mother and child on couch readingCommon Sources of Indoor Air Quality Problems


Asbestos is a mineral fiber that occurs in rock and soil. 

It is strong and resists heat so it has been used in building materials for insulation and as a fire retardant. When materials with asbestos are damaged they can release asbestos fibers. This includes things like ceiling and floor tiles, pipe insulation, and others.

Health Concerns

Exposure to asbestos may increase your risk for lung disease and cancer.

How to Stay Safe

Asbestos is only a danger it if is damaged and crumbly, or is in dust form. Not all building materials contain asbestos. The only way to know is to test. For information on testing, contact the Wisconsin State Occupational Health Lab at (608) 224-6210.

More Information

Carbon Monoxide or other Combustion Products

Burning natural gas, fuel oil, wood, and other fuels creates carbon monoxide (CO), nitrogen dioxide and other air pollutants.

Health Concerns

  • Carbon monoxide is a gas with no color or odor. It causes headaches, nausea, and sleepiness. It can cause sudden illness and can be deadly when you are exposed to high levels.
  • Nitrogen dioxide irritates your lungs and air passages. It can make asthma and allergies worse.
  • Depending on the fuel burned, other pollutants may be produced that have a wide range of health effects.

How to Stay Safe

  • Make sure all combustion appliances (stove, furnace, water heater, fireplace, grills, etc.) are vented to the outside and work properly. Have your furnace inspected once a year to make sure it works properly.
  • Put carbon monoxide detectors in your home and make sure they work. Wisconsin State law requires them.
  • Don't run your car or other gas-powered equipment in a garage or enclosed spaces.
  • Never use unvented combustion appliances indoors.

Call 911 or your utility provider if:

  • Your carbon monoxide detector goes off
  • You or a family member has carbon monoxide symptoms
More Information

Household Chemicals (cleaners, disinfectants, pesticides)

Using every day household cleaners and chemicals can create poor indoor air quality.

Health Concerns

Depending on the chemical involved, a wide range of health effects may occur from improper use, overuse or storage of these chemicals.

How to Stay Safe

  • Follow directions carefully when using or storing.
  • Use only the amount you need to get the job done. More is not always better.
  • Buy only what you need. Extra chemicals can create storage and spill problems.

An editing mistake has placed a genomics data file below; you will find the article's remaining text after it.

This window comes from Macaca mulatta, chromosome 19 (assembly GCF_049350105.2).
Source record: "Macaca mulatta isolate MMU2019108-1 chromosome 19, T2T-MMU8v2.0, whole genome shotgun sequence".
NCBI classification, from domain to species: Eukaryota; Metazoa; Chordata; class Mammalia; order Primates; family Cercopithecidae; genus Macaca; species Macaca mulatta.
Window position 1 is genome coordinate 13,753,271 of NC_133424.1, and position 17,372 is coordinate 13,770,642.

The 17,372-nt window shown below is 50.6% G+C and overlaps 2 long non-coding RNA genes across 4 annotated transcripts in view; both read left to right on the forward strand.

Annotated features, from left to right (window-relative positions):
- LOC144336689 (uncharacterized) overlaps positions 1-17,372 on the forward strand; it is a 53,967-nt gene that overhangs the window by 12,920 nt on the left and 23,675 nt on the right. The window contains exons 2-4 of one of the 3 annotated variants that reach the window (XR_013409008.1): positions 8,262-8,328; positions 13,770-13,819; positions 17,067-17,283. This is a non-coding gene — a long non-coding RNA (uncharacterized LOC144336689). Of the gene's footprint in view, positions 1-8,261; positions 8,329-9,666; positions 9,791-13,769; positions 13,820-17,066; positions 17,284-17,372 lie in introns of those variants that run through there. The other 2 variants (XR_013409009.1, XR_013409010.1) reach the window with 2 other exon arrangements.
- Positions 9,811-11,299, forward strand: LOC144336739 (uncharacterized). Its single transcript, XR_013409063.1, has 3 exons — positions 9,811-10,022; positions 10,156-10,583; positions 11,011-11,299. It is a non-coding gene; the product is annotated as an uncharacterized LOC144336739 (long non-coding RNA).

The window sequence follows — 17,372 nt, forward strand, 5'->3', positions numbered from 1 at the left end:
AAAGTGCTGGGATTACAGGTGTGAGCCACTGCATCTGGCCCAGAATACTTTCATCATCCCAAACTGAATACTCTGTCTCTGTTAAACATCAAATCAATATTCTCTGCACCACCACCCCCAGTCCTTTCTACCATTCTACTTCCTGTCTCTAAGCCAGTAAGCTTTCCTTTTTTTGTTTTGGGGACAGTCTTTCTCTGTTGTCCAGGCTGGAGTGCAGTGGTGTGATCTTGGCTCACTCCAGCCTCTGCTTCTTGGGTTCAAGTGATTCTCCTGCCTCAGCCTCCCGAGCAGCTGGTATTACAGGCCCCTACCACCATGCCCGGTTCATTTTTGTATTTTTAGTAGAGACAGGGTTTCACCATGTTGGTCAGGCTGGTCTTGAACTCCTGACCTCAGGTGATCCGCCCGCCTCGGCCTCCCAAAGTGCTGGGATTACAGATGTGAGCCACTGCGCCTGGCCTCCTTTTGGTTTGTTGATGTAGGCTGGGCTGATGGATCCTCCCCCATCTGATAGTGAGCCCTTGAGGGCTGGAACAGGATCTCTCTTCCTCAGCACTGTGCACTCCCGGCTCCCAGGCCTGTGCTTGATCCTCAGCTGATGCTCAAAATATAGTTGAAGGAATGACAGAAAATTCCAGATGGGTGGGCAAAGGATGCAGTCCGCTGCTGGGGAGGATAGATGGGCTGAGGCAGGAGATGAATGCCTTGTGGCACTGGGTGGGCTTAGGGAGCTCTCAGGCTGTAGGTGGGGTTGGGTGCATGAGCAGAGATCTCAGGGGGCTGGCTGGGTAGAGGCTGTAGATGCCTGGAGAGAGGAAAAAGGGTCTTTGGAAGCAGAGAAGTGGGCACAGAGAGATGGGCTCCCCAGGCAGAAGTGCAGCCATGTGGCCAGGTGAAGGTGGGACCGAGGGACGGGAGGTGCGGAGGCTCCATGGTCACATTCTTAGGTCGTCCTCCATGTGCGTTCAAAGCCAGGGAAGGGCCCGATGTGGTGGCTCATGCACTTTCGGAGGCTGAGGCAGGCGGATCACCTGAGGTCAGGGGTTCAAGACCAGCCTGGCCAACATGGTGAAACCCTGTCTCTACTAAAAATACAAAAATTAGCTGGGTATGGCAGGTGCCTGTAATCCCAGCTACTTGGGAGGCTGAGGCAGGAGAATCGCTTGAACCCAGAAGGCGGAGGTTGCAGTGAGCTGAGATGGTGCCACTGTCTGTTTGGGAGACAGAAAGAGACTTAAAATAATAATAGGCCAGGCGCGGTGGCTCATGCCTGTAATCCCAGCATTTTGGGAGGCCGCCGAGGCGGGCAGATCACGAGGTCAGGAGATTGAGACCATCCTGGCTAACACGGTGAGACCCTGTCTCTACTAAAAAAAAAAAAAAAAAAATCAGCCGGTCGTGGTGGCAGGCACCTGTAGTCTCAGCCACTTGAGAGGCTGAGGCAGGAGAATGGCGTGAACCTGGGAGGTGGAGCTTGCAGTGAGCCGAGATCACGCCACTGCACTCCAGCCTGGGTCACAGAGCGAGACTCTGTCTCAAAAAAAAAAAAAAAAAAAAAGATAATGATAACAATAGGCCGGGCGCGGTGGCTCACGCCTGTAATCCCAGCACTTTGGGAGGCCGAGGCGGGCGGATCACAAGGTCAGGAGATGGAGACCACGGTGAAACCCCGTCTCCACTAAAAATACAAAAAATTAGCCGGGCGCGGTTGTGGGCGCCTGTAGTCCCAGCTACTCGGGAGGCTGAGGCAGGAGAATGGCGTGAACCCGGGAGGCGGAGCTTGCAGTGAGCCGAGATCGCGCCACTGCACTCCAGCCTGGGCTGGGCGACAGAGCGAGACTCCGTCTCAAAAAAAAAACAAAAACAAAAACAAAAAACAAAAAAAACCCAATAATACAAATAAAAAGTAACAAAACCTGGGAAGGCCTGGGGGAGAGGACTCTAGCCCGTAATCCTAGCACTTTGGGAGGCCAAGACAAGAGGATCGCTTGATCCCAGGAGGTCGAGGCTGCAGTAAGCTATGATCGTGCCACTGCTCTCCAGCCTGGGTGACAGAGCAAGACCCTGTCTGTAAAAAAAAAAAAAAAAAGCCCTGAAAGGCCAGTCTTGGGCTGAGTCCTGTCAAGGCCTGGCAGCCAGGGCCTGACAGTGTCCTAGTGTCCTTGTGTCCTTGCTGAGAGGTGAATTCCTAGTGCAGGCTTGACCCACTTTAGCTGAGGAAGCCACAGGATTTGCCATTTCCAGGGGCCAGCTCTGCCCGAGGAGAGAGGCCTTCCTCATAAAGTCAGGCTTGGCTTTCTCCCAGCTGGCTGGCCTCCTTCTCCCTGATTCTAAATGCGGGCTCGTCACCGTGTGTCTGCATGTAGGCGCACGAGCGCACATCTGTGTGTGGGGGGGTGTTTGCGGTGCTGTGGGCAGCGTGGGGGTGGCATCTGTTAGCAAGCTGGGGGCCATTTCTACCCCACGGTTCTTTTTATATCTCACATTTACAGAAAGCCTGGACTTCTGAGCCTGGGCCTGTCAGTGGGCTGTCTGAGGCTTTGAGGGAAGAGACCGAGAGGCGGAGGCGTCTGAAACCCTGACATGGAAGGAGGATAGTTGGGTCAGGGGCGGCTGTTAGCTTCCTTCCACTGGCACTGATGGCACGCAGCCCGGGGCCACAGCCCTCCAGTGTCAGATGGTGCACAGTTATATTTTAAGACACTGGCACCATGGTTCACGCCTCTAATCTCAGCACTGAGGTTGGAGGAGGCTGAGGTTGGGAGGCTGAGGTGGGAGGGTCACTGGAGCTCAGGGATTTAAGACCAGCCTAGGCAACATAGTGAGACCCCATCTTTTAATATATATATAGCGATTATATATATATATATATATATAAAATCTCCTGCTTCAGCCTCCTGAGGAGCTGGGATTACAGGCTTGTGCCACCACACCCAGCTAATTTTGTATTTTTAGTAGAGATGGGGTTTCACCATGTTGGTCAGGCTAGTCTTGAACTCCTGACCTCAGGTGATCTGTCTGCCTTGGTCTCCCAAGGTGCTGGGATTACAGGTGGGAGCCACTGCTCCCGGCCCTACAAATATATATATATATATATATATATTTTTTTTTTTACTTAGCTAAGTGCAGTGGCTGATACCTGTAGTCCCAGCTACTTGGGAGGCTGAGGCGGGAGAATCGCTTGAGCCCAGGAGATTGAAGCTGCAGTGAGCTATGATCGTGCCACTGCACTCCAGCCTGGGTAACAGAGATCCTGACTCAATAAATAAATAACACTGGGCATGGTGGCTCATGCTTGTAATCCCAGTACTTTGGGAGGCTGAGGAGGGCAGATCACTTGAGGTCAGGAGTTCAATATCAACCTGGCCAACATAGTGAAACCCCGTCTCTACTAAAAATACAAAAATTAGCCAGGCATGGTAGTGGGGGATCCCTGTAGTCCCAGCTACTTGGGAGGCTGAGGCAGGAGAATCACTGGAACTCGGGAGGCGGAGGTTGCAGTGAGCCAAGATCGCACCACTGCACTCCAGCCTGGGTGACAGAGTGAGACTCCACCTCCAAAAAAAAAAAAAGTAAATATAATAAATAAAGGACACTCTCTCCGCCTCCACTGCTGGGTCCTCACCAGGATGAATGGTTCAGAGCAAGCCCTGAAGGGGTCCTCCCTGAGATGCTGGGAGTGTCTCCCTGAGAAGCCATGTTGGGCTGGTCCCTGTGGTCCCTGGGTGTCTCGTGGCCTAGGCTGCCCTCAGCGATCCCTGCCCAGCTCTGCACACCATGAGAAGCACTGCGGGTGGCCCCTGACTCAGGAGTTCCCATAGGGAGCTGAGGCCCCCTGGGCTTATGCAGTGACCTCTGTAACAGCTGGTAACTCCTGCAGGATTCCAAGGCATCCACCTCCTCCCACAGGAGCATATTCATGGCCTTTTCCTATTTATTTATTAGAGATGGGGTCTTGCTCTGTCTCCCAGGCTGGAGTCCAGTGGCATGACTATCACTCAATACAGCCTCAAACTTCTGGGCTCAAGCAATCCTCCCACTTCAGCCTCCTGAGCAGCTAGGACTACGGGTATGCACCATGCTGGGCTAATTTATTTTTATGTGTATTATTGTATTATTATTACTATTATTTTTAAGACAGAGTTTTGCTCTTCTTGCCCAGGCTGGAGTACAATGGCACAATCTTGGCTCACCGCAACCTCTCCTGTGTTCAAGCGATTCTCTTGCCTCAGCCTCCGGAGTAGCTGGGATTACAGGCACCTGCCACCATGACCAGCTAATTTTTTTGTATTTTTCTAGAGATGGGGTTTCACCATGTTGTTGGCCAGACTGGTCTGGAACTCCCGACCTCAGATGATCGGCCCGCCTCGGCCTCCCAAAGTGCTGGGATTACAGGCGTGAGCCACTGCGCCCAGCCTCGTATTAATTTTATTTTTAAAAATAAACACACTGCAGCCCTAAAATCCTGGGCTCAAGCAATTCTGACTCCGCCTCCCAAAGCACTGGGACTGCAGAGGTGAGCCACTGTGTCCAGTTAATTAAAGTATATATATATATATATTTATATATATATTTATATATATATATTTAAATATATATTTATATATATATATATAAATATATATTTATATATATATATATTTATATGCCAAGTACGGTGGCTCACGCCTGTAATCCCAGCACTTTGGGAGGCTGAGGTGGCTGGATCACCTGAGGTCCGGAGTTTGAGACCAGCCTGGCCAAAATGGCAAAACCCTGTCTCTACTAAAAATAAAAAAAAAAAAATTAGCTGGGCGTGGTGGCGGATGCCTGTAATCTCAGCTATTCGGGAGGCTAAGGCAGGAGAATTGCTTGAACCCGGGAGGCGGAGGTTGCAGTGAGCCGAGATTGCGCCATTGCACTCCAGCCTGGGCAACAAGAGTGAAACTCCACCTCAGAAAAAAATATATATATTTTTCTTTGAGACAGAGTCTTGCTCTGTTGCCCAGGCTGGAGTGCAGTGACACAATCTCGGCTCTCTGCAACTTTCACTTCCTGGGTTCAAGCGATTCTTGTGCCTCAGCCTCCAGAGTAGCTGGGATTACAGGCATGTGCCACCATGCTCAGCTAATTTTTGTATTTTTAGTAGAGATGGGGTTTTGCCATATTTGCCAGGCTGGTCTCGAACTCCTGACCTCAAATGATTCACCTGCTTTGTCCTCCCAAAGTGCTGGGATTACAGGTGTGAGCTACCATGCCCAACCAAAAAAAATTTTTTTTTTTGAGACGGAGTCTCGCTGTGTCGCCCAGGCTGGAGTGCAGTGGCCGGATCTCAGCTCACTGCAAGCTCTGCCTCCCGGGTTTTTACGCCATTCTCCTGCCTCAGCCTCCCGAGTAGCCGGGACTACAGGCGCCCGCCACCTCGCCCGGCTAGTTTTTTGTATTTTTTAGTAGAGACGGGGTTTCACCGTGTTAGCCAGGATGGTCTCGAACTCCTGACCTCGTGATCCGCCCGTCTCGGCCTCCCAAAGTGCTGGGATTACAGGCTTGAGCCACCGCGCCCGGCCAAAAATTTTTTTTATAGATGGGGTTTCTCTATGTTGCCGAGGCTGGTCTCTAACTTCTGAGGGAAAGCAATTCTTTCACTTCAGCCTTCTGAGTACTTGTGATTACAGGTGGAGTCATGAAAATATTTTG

• Look for the least toxic product that will do the job.
  • Use Integrated Pest Management (IPM) to help control pests in and around your home.
  • Throw away and recycle chemicals safely. Get information from Hazardous Materials / Clean Sweep.

Mold, Dust and Biological Contaminants

Dust, mold, and other biological contaminants are in most homes and in many cases are not considered dangerous. 

But there can be health problems, depending on

  • The types of dust or mold
  • If contamination is high
  • Your health

Health Concerns

  • People with asthma and allergies may have allergy or asthma attacks when exposed to certain types of dust or mold, and other biological contaminants.
  • People without asthma and allergies may experience eye, nose, or throat irritation when exposed to high levels of dust, mold, or other contaminants.
More Information

Check out the resources below for information on mold and health effects, mold clean-up and prevention of mold. 

  • Mold Information, WI Department of Health Services

    • Includes a list of contractors who can help you with moisture, air quality, and mold issues in your home
  • Mold Information, Centers for Disease Control and Prevention


Radon is an invisible radioactive gas that has no odor or taste. It occurs naturally in the ground.

Health Concerns

Radon causes lung cancer and is found in many homes throughout Wisconsin and Dane County.

How to Stay Safe

  • Testing is the only way to know if you have radon in your home. Hardware and home stores sell low-cost radon test kits (usually under $25). We also sell kits for $10 each (see below).
  • If testing shows a radon problem, you will need to install a system that will prevent radon from building up in your home. The system should be installed by a certified mitigation contractor.
  • Radon reduction systems can reduce radon levels in your home by up to 99%. Radon reduction systems can be built into new homes.
More Information
  • Call the South-Central Radon Information Center at (608) 243-0392
  • Buy a test kit at one of our offices, Monday - Friday.
    • The Atrium - 2300 S. Park St., Suite 2010, Madison, 7:45am - 4:30pm
    • City County Building - 210 Martin Luther King Jr. Blvd., Rm. 507, 7:45am - 4:30pm
    • East Washington Avenue Office - 2705 E. Washington Ave., Madison, 8:30am - 4:30pm 
  • Radon Information, WI Department of Health Services
  • Radon Information, US Environmental Protection Agency

Secondhand Smoke

Burning tobacco products causes secondhand smoke.

Health Concerns

Secondhand smoke causes cancer, and eye and throat irritations.

How to Stay Safe

  • Don't allow smoking in your home or your car.
  • All Wisconsin workplaces are covered by a smoke-free workplace law. This includes restaurants, taverns, bars, and bowling centers. Report a violation or learn more about the law.